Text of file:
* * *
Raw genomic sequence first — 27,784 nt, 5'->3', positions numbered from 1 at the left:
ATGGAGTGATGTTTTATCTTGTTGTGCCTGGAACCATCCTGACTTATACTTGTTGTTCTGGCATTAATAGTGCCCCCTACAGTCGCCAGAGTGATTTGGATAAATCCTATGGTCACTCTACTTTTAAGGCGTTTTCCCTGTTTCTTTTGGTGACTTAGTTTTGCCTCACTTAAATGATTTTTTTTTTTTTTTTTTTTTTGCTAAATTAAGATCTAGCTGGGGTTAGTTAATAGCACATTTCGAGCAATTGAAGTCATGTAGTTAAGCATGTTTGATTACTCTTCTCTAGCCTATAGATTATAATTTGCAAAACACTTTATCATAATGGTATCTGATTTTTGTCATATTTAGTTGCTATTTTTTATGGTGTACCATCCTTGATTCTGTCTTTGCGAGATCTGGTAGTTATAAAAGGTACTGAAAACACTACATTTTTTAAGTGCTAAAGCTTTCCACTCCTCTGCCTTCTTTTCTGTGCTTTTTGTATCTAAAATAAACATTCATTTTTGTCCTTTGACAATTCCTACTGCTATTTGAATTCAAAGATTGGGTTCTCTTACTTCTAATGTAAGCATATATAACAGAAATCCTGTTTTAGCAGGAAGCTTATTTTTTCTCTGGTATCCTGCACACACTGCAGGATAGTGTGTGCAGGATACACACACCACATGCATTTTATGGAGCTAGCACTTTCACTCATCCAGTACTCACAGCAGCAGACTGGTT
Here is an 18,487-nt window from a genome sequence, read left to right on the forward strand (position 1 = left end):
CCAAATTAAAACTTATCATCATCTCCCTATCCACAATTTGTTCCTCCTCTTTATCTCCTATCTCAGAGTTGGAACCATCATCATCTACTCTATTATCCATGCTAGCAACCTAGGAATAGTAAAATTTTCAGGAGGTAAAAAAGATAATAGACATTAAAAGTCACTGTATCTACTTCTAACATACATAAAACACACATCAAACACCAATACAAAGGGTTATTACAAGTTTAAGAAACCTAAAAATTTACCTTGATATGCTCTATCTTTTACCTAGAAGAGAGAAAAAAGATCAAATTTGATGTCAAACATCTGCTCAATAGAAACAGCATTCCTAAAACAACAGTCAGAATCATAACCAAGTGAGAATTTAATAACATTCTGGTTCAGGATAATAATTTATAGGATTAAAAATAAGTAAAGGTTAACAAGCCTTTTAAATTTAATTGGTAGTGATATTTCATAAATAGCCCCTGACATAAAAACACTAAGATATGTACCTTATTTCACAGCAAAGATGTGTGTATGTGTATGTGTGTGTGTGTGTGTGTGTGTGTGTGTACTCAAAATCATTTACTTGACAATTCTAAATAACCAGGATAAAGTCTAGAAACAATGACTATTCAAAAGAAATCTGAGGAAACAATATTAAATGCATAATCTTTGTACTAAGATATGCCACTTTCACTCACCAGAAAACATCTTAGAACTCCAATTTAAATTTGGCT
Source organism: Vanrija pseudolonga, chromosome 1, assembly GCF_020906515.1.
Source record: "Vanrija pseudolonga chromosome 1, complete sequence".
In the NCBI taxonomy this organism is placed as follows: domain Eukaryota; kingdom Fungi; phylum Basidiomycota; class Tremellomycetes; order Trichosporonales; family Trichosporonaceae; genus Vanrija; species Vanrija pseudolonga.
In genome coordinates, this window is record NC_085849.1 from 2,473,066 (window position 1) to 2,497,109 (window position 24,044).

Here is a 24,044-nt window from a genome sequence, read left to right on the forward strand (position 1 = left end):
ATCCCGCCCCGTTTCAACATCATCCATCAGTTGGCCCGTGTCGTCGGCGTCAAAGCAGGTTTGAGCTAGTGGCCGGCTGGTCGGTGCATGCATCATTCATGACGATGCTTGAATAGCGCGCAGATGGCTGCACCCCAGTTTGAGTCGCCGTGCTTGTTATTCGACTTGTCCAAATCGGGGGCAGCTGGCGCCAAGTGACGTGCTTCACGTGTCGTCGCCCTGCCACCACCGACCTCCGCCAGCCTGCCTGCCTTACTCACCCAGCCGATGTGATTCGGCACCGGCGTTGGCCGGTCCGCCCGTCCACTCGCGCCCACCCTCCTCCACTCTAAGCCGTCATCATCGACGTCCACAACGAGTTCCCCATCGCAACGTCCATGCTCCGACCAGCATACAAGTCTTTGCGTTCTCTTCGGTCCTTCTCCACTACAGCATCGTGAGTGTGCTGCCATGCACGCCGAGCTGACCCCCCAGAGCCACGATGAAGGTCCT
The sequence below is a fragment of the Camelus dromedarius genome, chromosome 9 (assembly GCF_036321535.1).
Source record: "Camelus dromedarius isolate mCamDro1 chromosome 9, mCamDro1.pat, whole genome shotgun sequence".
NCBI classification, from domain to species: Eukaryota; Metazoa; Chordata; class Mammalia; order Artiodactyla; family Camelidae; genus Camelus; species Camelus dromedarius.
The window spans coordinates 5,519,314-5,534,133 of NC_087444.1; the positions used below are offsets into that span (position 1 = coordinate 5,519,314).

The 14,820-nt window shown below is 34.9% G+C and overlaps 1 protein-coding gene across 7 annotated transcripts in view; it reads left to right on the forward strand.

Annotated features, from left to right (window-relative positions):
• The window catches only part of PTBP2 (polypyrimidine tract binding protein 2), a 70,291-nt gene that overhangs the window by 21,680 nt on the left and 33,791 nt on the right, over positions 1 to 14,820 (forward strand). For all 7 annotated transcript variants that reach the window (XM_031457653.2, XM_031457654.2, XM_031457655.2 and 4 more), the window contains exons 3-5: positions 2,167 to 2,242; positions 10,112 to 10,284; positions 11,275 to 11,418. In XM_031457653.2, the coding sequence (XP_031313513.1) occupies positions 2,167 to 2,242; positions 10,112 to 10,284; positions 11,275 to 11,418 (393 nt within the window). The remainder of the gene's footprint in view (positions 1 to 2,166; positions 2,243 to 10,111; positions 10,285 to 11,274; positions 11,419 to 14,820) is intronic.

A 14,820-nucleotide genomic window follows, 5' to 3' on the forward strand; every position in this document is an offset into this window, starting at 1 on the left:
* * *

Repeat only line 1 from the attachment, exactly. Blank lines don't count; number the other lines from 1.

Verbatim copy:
Raw genomic sequence first — 27,784 nt, 5'->3', positions numbered from 1 at the left: